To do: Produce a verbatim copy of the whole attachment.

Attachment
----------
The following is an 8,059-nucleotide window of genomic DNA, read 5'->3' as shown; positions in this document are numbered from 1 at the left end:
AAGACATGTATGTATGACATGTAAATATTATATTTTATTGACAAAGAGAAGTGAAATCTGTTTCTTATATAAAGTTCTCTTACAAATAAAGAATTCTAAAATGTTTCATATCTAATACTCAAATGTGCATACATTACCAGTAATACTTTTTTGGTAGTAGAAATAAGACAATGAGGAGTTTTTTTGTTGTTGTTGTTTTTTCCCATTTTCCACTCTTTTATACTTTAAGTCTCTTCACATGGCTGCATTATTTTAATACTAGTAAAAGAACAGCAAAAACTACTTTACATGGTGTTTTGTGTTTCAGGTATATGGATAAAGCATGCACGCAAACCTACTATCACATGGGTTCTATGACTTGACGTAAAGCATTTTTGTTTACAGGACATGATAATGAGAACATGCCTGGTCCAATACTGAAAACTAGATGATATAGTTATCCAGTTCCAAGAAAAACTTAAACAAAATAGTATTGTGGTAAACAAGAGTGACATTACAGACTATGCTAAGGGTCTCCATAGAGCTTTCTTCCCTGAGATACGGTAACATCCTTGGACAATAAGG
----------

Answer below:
The following is an 8,059-nucleotide window of genomic DNA, read 5'->3' as shown; positions in this document are numbered from 1 at the left end:
AAGACATGTATGTATGACATGTAAATATTATATTTTATTGACAAAGAGAAGTGAAATCTGTTTCTTATATAAAGTTCTCTTACAAATAAAGAATTCTAAAATGTTTCATATCTAATACTCAAATGTGCATACATTACCAGTAATACTTTTTTGGTAGTAGAAATAAGACAATGAGGAGTTTTTTTGTTGTTGTTGTTTTTTCCCATTTTCCACTCTTTTATACTTTAAGTCTCTTCACATGGCTGCATTATTTTAATACTAGTAAAAGAACAGCAAAAACTACTTTACATGGTGTTTTGTGTTTCAGGTATATGGATAAAGCATGCACGCAAACCTACTATCACATGGGTTCTATGACTTGACGTAAAGCATTTTTGTTTACAGGACATGATAATGAGAACATGCCTGGTCCAATACTGAAAACTAGATGATATAGTTATCCAGTTCCAAGAAAAACTTAAACAAAATAGTATTGTGGTAAACAAGAGTGACATTACAGACTATGCTAAGGGTCTCCATAGAGCTTTCTTCCCTGAGATACGGTAACATCCTTGGACAATAAGG